It is fair to say I have a number of books I want to read. I usually just work my way through them without really mentioning them on this blog. But for books that I want to study rather than just read I thought I might try writing a blog post about each chapter.
This means for studying a chapter of a book I will 1. Makes notes on the chapter as I read it. 2. Make flash cards for Anki. 3. Write a summary for this blog.
Perhaps this is too much but I figure lets see how this goes, I can always change my mind at a later date. It will certainly make me think about each chapter with increased depth. A few random thoughts about this are:
- I may not finish the book. If I find I am not enjoying the book I may push it back for a while or just stop reading it. Having put much of the information in Anki I should be able to pick the book back up.
- It is likely I will have more than one book on the go at any one time. Again Anki should help me here. When studying at school/university you will often be managing learning multiple topics at once. I see no reason to stop once you leave those institutions.
- Books that are not available for free I will veer towards summary rather than detail. I don’t want people to read my chapter summary and decide they are getting enough from those to not buy the book. Books are awesome and writing one should be encouraged.
On Lisp is a fairly famous book about some of the more intermediate/advance topics in lisp. Written by Paul Graham and published in 1993, it is currently available for free online. I am hoping that investing time in reading this book will push forward my very basic understanding of lisp. Either way it has been on my To Read list for a very long time.
The prologue of the book read in a fairly standard way for a programming language book. This book is going to change the way you program and the language “X” is great. I have read this type of things many times so I am not surprised that it is here. What else would you write in a Programming language book?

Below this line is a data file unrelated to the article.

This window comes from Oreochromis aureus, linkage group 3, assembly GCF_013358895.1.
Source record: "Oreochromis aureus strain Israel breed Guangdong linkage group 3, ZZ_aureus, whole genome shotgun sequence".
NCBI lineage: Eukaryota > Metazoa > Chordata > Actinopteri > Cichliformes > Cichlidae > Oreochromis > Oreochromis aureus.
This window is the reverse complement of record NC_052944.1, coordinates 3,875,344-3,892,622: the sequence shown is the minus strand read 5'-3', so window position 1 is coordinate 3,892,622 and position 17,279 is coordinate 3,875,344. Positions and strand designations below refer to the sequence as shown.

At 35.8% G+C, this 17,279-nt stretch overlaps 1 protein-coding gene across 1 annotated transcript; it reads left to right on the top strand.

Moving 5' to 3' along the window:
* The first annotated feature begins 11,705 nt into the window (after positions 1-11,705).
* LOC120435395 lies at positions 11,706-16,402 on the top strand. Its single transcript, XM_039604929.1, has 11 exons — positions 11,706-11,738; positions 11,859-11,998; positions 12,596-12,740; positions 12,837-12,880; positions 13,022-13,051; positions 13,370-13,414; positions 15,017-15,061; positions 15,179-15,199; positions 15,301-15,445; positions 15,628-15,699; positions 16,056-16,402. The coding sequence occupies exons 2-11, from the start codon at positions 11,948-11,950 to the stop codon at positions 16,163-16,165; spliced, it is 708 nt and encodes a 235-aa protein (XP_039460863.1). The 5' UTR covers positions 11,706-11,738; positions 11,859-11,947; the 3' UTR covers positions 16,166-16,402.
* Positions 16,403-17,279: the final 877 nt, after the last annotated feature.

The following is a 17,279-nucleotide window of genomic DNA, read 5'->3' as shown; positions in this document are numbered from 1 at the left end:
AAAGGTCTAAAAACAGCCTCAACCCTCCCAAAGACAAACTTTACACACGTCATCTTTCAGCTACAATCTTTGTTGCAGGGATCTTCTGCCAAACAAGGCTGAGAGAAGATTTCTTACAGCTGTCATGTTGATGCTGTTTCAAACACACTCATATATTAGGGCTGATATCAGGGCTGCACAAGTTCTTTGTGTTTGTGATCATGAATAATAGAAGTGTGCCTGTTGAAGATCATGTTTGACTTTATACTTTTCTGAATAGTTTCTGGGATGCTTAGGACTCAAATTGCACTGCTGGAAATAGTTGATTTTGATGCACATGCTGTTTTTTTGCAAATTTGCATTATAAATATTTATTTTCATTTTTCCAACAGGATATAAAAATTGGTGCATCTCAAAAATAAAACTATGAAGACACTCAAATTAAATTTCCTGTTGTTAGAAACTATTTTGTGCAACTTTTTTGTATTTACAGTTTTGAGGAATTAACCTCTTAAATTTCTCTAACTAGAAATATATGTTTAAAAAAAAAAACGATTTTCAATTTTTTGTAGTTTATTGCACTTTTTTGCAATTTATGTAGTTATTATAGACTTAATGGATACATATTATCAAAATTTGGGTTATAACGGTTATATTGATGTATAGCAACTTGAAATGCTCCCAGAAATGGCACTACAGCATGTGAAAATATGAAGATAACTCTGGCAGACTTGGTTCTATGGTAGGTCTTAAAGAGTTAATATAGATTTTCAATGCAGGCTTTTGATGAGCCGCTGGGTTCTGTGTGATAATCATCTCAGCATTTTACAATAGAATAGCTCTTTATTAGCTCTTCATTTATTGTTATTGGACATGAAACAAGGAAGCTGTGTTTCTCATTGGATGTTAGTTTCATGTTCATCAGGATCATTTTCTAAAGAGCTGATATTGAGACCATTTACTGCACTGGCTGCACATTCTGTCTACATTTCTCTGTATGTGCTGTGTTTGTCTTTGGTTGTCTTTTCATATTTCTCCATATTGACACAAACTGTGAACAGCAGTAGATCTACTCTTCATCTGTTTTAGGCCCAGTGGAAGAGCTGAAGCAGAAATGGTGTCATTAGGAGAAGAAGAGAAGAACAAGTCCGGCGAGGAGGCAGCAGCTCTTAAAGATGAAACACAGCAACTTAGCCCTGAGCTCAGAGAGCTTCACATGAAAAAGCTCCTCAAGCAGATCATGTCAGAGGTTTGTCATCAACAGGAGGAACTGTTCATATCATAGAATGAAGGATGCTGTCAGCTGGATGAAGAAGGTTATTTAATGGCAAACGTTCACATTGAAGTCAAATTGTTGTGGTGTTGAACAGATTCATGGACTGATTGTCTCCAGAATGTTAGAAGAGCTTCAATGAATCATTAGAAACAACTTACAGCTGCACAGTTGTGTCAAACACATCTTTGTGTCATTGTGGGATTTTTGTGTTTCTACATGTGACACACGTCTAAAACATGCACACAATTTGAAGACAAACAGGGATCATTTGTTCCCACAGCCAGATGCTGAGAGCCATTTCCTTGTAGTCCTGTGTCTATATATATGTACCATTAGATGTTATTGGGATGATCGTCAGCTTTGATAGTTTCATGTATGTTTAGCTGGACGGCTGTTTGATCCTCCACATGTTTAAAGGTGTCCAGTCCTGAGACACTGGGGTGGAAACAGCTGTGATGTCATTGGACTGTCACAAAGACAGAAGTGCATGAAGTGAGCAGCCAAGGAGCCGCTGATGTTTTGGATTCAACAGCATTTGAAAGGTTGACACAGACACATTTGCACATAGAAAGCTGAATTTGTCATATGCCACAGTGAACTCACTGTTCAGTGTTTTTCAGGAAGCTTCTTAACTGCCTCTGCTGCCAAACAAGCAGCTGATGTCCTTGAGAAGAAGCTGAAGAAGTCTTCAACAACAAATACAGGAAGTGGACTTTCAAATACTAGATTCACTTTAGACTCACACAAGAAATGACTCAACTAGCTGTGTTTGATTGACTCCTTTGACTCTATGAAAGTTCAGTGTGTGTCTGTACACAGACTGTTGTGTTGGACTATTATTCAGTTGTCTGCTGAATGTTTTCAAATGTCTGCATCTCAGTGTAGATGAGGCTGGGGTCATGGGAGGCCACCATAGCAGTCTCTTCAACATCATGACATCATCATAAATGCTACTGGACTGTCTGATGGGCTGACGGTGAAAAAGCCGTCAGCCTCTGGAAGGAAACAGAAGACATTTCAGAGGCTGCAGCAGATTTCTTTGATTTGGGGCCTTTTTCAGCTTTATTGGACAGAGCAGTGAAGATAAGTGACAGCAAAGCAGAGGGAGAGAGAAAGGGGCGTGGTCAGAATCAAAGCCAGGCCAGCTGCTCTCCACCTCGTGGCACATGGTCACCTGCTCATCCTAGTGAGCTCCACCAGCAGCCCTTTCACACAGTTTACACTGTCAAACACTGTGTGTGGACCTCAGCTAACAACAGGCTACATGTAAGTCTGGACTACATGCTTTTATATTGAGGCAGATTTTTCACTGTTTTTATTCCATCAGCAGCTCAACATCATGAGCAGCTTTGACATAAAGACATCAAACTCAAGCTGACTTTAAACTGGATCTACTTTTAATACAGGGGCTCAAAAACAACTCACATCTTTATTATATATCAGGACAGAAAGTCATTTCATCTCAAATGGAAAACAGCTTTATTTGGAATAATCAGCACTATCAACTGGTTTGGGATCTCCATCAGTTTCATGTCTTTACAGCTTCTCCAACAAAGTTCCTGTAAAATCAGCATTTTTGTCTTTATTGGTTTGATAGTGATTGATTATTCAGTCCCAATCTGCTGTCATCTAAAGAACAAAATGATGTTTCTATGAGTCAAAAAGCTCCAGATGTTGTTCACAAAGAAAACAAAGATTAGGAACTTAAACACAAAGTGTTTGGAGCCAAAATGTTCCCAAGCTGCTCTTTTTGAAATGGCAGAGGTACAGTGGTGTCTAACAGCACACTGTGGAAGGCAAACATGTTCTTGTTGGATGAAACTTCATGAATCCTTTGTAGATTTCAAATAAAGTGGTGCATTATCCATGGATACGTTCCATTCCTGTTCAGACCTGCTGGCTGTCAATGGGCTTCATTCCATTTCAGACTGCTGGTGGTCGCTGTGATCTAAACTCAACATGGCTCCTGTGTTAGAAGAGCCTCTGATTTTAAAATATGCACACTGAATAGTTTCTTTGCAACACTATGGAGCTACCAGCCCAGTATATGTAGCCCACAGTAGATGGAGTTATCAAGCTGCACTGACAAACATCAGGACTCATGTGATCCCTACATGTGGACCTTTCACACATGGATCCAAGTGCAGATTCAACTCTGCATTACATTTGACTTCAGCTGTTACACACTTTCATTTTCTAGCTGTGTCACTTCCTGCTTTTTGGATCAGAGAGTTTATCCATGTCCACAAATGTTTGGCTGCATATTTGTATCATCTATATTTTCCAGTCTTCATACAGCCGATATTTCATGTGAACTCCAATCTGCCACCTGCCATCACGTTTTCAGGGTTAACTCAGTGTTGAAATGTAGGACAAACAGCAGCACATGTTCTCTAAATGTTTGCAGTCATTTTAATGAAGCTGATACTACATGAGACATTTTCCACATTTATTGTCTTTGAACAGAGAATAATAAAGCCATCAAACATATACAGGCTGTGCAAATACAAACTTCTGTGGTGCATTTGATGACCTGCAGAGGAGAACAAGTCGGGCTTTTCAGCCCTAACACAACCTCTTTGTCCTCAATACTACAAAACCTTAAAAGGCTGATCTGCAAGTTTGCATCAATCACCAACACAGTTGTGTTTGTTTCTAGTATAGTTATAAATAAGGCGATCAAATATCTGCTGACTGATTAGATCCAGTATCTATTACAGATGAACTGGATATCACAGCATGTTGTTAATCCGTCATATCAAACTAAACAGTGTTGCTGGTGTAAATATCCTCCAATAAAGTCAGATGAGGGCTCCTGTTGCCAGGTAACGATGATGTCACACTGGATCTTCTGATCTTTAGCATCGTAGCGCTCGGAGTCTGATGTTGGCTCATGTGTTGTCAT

I should add it is clear that even back than Paul Graham was a very good writer, or had a very good editor.
Chapter one of most technical books are usually a fairly easy read and this was no exception.
This chapter is about positioning Lisp as the ideal programming language for bottom up programming. Because of the facilities of the languages you can easily mould the language to the problem you are trying to solve. By evolving a program design the idea is it takes less time to write and the design turns out to be better.
I am not sure on the landscape in 1993 when it comes to coding but I suspect there was more of a design then code approach to building software. This chapter attacks this. Fast forward to now (2020) and I think there is a lot more acceptance for this.
Agile methodologies, as the dominant approach to writing code, may not exactly promote this but it certainly has evolutionary design traits. The building what you need and only adding to it when required fits the bill. Unit tests help enable this approach but also add a weight to refactoring that may not quite fit with the ideas that are going to be pushed in this book? Perhaps something more a kin to what I call functional tests would be a better balance. That way “unit” can change frequently without having to update many tests.
This is just conjecture on my part. I am certainly interested to see where this books goes and how it reflects with today’s practices.
A nice quote from the chapter is: In Lisp you don’t just write the program down to the language you build the language up towards the program.
Finally there is an admission that Lisp is more suited to small teams rather than very large ones. He argues that Lisp can be used to maximise the productivity of small teams so they can take on and beat larger teams. As part of my reason for wanting to learn lisp to increase my own personal productivity it is music to my ears. Go team of one!